_He shows the main reason we call him GS. This is not because He gives us a house, or money, or family, or health. The main reason is because HE LAID DOWN HIS LIFE FOR US when we were still sinners. Like no one would or will do. Only Him.[3]

          Jesus was not looking to be the chairman of the synagogue, the High Priest in the next term or even the powerful King who would deliver Israel in a political way. He is the Good Shepherd, who is willing to, and will, lay down His life for the sheep.

3 – The loving voice    

         Another paramount feature of Christ’s speech is the “Voice recognition system” He says each sheep is provided with. We are now familiar with speech recognition systems have been around for a while now. In cell phones for example you can ask for a name and it’ll fetch them for you. Someone from the family, a friend, your physician. Your lawyers. The big problem is if for any reason it would’t recognize our voice, or get it wrong. You need a counsel of a friend and it calls the Funeral home. You need an urgent doctor appointment and it calls your bank manager. You need to loan some money and it calls your boss’ house. If the speech recongnition system doesn’t identify your voice anymore it may bring you trouble.

          Similarly, the sheep identify the voice of the GS – and only His. No fake or hired voices allowed. Also, as Luther states, the sheep as they listen to the preaching of the Church, as they listen to their undershepherds need to pay close attention if they are actually hearing the GS’s voice. If not, they must come up to him and say: “Sorry, but we don’t recognize the voice of the Shepherd in your speech”. Here is the great responsibility of the ministry. People need to recognize the voice of their Good Shepherd from the mouth of their undershepherds, from the teaching of the Church.[4]

4 – The love for the Sheep

          I am the Good Shepherd, says Jesus, who lays down His life for the sheep. This is Gospel; comfort; blessing. Where else in the Scripture do we find the verb to be so closely connected to Christ’s comfort, life and hope? Yes, in the Holy Supper. This is My body. The verb to be does not mean symbolize. Never. The bread is the body, the wine is the blood. In the same way, Christ surely is the Good Shepherd – not an illustration or a symbol of one. He, who is the GS, is really present in the Sacrament for our comfort. Applying to us what His laying down of His life on the Cross has achieved – Forgiveness and new life.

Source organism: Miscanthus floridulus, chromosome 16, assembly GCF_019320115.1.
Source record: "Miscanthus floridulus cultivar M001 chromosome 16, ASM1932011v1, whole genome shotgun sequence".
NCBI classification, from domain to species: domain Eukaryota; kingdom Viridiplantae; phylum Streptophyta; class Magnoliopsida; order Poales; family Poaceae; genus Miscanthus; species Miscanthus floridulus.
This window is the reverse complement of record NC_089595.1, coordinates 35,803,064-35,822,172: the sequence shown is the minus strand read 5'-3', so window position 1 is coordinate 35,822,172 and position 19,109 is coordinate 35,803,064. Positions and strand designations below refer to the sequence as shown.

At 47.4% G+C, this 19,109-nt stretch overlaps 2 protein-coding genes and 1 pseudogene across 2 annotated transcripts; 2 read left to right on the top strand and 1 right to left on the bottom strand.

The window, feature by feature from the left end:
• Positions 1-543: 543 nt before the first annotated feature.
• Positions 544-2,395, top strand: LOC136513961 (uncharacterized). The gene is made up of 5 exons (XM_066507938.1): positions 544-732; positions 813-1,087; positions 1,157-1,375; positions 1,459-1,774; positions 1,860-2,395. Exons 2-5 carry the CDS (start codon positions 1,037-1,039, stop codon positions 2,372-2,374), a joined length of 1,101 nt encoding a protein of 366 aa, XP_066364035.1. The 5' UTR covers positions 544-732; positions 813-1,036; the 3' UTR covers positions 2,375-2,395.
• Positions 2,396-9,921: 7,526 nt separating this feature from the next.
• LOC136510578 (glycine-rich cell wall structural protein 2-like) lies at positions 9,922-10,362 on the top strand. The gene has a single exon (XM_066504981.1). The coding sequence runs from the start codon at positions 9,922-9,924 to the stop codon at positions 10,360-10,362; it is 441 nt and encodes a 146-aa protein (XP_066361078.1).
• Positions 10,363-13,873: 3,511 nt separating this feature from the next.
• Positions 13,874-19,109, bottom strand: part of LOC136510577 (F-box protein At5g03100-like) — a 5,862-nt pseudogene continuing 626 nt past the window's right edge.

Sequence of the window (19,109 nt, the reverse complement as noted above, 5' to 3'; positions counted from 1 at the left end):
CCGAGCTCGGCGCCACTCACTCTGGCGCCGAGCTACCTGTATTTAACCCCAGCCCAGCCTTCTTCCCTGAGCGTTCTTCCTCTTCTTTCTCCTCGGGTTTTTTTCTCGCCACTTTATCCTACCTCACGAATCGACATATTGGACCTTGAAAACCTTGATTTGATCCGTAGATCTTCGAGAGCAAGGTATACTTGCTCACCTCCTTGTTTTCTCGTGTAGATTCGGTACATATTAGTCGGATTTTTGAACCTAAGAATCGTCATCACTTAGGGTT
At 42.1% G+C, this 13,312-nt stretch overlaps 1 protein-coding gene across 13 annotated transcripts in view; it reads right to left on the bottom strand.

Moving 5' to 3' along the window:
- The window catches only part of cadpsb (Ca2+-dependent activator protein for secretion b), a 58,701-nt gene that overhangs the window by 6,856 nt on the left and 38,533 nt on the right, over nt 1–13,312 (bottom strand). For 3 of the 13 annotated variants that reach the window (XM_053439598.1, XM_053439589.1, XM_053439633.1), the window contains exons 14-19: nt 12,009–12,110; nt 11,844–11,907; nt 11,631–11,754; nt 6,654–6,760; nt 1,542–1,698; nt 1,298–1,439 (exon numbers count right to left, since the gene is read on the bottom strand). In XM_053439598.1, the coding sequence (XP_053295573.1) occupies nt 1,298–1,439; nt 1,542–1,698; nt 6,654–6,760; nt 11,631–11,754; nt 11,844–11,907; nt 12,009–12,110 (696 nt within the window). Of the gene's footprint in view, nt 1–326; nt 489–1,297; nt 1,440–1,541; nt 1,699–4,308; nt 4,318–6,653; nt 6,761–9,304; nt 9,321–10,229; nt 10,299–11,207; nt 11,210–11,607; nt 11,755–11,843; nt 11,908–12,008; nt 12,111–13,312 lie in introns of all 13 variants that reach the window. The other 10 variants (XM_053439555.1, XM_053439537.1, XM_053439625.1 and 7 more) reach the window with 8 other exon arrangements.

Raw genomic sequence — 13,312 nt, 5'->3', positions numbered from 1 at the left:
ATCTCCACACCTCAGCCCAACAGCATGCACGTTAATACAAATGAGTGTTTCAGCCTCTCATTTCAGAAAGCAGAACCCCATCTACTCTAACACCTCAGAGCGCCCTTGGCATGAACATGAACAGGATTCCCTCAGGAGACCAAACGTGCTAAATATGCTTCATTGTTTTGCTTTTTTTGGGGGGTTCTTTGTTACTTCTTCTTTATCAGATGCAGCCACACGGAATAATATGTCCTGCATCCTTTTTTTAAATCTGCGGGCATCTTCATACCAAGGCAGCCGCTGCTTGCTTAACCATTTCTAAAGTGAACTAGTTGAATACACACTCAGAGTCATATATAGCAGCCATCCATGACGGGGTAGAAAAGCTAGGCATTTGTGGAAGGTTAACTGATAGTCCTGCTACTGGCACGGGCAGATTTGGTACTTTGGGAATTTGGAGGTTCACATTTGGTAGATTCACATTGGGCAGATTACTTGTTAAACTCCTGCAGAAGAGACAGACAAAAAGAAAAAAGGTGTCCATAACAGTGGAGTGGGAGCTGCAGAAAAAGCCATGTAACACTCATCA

The Psalm for today, Psalm 23, beautifully illustrates how the GS comforts us. It talks about Belonging to Him. We all like to have the sense of belonging; to our family history, to our Church, to a club, to a group of friends that share a common interest. From Psalm 23 we learn that “The Lord is my Shepherd”, which means that by faith we are His sheep. We belong to him. It addresses Care and Comfort – The still waters and green pastures the Shepherd provides us with, how He anoints our head with oil, how He prepares a table with an overflowing cup. He cares about us. Who doesn’t like to receive care and comfort from a loving hand?  It verbalizes Goodness and mercy – In these rough and complicated times we live in, it is reassuring to hear Psalm 23 promising us that “Goodness and mercy shall follow me all the days of my life”. We are reminded that in Christ we have God’s promises to our hearts.  And, Life – We still go through death in this life. The wages of sin is death. But the promise of God to all of us today, and always, is LIFE. By faith we believe in the after life.